By Sonny Tapia
Creating a successful athletic program in college takes more than just good players and coaches. In order to be considered a good athletic school, the program must possess the funding and notoriety of a top tier program.
The funding for programs such as the University of Alabama, Duke University, the University of Kentucky and the University of Oregon comes mostly through Nike.
The University of Kentucky publically renewed its contract with the brand for another eight years and $30.6 million towards its sports programs.
With high school stars on the rise in any sport, more and more high schools continue to receive sponsorship from a titan in the industry.
These schools are granted sponsorship from other brands such as Adidas, Under Armor and Reebok because they show promise in their athletic ability.
Most of the schools represented by these brands have had a wide range of publicity from newspaper articles to viral videos of players making professional style catches and dunks.
These schools continue to make the playoffs or even high ranks after the end of their seasons. Showing popularity and prosperity gains schools at any level sponsorships.
Making waves in social media has been one of the key elements in recent years for any school to be seen by a representative from one of the brands.
Another way a school becomes an athletic staple is through good scouting. Scouts working for colleges take notice of all the best talents that have been on social media or in their respective neighborhoods.
If a school has poor scouting, then the team will fail to climb the ladder of good athletic programs because there will not be any talent for other college scouts or even professional scouts to see.
The last player from East Los Angeles College to enter the professional sports arena was Atlanta Falcons’ running back Lynn Cain from 1979 to 1985.
Since then ELAC has produced D-1 athletes such as defensive end Ben Key and Ceejhay French-Love along with some basketball talent also entering D-1 schools.
None of these athletes have made it professionally since the rise of Cain and his quick feet behind the line of scrimmage.
Only one question can be asked, why?
ELAC scouts have clearly not seen real talent and potential in any players. The athletes found in high schools and other colleges that have come to ELAC have produced little to no success outside of community college sports.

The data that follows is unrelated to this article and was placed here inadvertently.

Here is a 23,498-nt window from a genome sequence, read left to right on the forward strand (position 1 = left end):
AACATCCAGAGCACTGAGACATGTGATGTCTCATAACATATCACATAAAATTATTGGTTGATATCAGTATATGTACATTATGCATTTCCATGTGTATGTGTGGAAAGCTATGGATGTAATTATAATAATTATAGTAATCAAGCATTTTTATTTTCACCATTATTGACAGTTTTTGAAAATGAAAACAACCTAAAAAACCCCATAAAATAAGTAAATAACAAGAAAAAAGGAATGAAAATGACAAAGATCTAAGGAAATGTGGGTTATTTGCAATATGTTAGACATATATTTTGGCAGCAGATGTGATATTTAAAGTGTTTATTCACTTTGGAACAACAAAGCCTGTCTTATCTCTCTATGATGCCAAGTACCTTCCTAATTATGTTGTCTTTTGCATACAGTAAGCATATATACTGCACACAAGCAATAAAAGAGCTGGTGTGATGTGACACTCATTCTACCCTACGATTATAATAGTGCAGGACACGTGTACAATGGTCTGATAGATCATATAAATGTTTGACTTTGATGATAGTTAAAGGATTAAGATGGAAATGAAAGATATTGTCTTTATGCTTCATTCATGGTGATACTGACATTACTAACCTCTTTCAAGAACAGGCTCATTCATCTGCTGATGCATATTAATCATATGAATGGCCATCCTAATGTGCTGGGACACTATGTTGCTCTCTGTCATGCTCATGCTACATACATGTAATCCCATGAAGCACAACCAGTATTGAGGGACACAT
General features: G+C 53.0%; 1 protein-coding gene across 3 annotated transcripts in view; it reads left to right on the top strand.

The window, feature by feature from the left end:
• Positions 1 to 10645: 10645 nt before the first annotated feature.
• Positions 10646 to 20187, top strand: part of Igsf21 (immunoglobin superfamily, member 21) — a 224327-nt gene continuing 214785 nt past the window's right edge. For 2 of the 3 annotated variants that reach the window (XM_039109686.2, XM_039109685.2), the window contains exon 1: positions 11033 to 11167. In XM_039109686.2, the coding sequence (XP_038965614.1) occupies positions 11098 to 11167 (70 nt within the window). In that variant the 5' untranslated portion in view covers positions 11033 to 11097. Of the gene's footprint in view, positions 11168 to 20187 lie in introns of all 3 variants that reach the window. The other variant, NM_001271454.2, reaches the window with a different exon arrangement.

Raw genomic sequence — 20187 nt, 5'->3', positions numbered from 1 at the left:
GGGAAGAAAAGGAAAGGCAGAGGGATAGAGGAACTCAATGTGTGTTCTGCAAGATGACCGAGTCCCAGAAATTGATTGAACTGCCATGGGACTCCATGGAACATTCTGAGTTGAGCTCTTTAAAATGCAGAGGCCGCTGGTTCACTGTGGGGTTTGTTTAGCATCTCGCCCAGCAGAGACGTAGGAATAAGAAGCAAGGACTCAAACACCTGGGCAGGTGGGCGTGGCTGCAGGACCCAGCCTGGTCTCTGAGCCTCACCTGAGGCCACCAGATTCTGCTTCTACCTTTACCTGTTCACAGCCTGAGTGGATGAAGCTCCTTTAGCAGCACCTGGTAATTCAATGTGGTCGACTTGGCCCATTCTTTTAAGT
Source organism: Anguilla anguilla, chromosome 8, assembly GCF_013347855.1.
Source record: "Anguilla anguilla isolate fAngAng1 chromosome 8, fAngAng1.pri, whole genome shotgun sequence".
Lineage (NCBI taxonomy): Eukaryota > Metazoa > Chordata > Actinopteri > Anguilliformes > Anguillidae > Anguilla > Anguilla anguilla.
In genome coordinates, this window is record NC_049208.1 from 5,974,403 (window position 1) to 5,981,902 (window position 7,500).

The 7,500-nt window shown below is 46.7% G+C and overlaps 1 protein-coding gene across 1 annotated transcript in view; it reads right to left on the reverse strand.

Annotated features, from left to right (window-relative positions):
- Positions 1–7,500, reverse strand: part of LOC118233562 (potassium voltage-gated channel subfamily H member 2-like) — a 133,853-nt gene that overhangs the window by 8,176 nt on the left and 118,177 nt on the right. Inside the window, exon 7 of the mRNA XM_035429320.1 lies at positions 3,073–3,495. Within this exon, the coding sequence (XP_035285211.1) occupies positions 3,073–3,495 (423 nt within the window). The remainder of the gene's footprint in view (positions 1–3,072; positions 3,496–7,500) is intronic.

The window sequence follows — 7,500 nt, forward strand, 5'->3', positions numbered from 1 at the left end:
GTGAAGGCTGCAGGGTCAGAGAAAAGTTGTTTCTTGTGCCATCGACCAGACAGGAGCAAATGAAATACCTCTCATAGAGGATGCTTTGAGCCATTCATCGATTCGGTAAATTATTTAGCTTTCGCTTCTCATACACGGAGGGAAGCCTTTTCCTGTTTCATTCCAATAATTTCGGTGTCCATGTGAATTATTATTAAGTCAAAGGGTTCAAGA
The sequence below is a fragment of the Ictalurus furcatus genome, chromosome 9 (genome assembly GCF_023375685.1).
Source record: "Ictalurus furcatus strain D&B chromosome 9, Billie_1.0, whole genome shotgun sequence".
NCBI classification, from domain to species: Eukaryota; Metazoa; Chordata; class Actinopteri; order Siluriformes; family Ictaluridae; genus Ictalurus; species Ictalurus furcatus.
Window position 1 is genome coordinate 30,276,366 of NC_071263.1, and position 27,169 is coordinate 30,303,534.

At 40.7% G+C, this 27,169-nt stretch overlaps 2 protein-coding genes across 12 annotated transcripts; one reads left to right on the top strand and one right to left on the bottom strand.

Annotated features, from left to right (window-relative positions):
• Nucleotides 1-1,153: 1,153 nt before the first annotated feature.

If ELAC would like to establish a good name for itself athletic administrator Robert Godinez should look into hiring better scouts.
With basketball looking for a state championship this year ELAC needs to consider if the team is good enough to even make the playoffs this year.
In addition to good scouting a school must possess an active fan base that truly believes in its sports programs. It has been too long since the ELAC teams have sold out its sports complexes.
Around campus there are no flyers or banners supporting Husky sports. Most of the students do not even consider showing up to support their teams.
Lastly, players must show initiative to win. On ELAC football, some of the players enjoy having conversations of their own while the team is being dominated by underwhelming schools.
Basketball is slow to even stand when its teammate makes a wild or difficult basket. Most stay seated and uninvolved during the games.
The Husky baseball team shows emotion but at the wrong times and in the wrong ways. The players would rather throw tantrums about one missed call than take a commanding lead on the field or court.
There is a lack of discipline within ELAC sports that needs to change if it wants to be a successful sports program that players willingly want to enter.
Both men’s and women’s soccer show promise in the beginning of their seasons, but in the end they crumble like a landslide.
“The score does not reflect the way we play” is the common response from coaches who have not seen a winning record in years.
The element of being a part of a team is not instilled strong enough into the players. The ELAC Huskies sports program is lackluster to say the least and it will stay that way until changes are made in a big way.